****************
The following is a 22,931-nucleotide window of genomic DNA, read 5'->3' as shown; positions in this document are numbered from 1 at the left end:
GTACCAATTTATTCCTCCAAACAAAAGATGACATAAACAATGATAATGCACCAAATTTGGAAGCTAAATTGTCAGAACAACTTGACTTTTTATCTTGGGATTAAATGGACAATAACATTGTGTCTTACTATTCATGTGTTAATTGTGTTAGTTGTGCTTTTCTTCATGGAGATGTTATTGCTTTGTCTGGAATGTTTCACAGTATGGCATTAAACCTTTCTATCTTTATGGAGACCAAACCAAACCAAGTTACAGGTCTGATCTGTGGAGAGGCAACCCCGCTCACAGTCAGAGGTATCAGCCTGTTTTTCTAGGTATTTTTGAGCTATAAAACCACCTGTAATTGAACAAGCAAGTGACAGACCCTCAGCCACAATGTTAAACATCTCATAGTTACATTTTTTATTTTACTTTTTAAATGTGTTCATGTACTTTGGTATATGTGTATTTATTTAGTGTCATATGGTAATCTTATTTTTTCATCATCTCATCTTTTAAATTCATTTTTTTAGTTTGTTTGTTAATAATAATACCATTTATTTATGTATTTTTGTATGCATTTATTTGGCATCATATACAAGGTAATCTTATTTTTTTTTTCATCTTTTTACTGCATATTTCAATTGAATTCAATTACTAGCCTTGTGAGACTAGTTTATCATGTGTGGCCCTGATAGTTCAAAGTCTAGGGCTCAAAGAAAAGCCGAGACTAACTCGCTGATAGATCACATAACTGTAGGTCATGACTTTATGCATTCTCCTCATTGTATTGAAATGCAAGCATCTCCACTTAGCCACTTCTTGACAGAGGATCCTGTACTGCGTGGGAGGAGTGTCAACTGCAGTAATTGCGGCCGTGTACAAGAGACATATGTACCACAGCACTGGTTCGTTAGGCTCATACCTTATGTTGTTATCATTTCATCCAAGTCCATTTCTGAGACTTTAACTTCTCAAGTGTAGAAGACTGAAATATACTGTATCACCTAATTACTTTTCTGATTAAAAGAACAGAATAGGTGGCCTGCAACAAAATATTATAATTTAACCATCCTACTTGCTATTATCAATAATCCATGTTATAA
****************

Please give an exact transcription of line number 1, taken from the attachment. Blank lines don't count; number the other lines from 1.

The following is a 22,931-nucleotide window of genomic DNA, read 5'->3' as shown; positions in this document are numbered from 1 at the left end: